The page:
Note from the Publisher: There is much speculation on what the Trump presidency will mean for markets in general, and in fact, we’re already seeing high and low swings here in the US and abroad, and we’re only a few days past the election at this point. Likewise, there is speculation on how his presidency will affect fintech. We feel it’s FAR too early to speculate on this, and since he skews business-friendly, our hope is that his administration will also be fintech-friendly and pragmatic with regard to digital currencies and their future. Others have different opinions, and below is one perspective of changes that may come.
“Donald Trump’s surprise win of the US election has already caused volatility among financial markets around the globe. It’s also likely that the Trump presidency will have an impact on the US fintech industry. Here are our initial thoughts:
Fintech investment will likely slow. A slow down in US fintech funding would track the trend seen in the UK in the aftermath of Brexit — at least in the near future. That’s because economic uncertainty makes investors cautious. Trump’s economic plan entails widespread changes that would take time to implement, and the direct and indirect impacts of the plan aren’t immediately clear.
- Less chance of fintech-specific regulation. Prior to announcing his economic plan in August, Trump repeatedly called for the scaling back or repeal of Dodd-Frank, and suggested abolishing the Consumer Finance Protection Bureau (CFPB), the most fintech-friendly of the US agencies. His final plan made no specific mention of either, but it did include the statement, “I will issue a temporary moratorium on new agency regulations.” This could be a significant blow for fintechs, which have been calling for fintech-specific regulation in order to simplify their paths to compliance and stimulate further growth.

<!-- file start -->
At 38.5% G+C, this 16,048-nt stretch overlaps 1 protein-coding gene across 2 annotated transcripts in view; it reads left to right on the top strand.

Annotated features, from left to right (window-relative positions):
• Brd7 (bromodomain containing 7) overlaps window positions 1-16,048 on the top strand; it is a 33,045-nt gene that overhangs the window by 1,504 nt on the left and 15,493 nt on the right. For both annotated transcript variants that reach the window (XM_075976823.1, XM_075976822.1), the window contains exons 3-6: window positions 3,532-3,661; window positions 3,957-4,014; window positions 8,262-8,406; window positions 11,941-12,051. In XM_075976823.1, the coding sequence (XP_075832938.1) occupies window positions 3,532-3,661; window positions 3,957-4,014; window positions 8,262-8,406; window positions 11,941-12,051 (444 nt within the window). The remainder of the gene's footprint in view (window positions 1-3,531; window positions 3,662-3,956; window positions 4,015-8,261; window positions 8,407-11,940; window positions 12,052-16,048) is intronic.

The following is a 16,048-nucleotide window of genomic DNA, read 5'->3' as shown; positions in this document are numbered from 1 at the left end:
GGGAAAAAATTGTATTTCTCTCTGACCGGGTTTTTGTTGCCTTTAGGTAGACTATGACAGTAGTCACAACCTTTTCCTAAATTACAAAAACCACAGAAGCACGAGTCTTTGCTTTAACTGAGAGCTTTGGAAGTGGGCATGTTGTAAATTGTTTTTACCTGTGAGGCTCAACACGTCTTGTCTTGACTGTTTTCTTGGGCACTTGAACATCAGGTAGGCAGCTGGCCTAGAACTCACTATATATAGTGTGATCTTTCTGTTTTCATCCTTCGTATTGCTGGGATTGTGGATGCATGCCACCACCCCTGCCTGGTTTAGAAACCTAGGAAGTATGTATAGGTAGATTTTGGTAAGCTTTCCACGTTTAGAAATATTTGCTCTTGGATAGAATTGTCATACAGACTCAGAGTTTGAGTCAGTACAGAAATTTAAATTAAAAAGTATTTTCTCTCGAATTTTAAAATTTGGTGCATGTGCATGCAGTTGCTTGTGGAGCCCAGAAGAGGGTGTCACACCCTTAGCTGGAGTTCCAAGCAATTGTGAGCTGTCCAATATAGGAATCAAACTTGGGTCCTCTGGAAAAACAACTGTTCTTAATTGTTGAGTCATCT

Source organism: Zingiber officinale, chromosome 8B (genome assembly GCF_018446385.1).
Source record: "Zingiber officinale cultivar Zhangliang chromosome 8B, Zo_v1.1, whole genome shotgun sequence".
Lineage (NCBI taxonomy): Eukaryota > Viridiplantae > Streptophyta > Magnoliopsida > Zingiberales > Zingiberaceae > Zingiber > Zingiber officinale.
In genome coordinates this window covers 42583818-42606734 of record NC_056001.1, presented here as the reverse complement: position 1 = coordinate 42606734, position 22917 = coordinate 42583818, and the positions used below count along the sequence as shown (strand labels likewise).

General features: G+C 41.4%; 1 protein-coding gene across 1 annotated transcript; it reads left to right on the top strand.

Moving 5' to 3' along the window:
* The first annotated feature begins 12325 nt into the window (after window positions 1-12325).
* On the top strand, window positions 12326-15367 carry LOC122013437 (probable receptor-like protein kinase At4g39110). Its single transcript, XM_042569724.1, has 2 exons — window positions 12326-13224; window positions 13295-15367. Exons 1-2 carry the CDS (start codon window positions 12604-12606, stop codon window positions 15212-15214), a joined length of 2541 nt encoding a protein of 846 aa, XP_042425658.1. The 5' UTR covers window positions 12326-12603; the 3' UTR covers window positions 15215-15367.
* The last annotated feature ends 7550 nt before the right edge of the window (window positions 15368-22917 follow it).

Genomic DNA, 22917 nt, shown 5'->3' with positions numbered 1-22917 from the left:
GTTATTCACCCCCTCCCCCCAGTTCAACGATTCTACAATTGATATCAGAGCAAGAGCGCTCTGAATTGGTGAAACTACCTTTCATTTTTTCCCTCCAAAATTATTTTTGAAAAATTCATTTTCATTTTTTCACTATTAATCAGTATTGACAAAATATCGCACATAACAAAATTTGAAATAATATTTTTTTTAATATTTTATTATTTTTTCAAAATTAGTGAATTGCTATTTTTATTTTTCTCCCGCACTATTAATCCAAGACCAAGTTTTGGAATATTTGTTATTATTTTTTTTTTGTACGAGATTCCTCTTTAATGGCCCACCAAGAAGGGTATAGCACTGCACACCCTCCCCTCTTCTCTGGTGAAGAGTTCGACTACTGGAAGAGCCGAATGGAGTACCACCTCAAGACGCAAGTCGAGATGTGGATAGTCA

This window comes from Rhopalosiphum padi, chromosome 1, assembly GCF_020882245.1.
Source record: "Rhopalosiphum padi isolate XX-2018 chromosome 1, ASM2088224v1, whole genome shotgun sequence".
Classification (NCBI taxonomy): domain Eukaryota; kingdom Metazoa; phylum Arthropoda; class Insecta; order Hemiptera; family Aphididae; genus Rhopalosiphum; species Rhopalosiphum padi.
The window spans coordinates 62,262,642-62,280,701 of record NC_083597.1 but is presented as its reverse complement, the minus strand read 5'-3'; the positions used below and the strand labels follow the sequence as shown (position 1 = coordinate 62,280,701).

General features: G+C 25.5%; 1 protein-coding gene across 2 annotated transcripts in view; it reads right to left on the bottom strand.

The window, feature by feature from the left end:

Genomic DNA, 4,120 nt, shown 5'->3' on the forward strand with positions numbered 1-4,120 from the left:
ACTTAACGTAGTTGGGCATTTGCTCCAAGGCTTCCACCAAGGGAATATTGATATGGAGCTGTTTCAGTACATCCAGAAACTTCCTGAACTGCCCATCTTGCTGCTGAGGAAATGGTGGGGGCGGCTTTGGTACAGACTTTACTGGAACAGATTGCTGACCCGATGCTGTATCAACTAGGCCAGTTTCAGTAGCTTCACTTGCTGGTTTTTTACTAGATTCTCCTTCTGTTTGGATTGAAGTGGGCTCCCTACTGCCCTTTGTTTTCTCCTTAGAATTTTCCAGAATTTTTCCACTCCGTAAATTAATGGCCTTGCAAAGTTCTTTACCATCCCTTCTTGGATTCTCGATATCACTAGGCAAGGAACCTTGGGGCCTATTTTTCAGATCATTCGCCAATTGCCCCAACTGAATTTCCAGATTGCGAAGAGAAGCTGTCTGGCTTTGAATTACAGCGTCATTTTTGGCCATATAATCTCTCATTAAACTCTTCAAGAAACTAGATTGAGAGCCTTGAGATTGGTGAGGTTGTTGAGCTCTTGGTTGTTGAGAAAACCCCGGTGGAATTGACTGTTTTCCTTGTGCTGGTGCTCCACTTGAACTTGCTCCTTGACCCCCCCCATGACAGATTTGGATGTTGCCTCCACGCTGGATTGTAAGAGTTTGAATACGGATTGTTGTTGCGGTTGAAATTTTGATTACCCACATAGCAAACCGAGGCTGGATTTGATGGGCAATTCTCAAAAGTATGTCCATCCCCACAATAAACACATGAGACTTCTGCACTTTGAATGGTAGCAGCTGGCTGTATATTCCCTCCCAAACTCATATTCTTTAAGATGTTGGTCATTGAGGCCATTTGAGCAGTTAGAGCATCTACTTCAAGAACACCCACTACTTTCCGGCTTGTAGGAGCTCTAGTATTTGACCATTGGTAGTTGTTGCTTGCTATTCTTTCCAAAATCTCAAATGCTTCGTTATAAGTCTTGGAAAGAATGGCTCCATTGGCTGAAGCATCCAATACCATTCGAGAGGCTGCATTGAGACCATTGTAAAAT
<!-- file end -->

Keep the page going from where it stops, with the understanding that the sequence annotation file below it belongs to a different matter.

- Restricted access to labor. Trump has been very vocal about his desire to significantly reduce immigration to the US. If he goes forward with his immigration policies, it could be a serious setback for the US startup scene, including fintech, which sources a large volume of its skilled workers and entrepreneurs from outside the country. For example, 51% of US unicorns, or startups valued at over $1 billion, including fintechs Stripe and Oscar, were founded by immigrants, according to a study by the National Foundation for American Policy.
Regardless of how the situation plays out under President Trump, there is no denying that the world has still entered the most profound era of change for financial services companies since the 1970s brought us index mutual funds, discount brokers and ATMs.”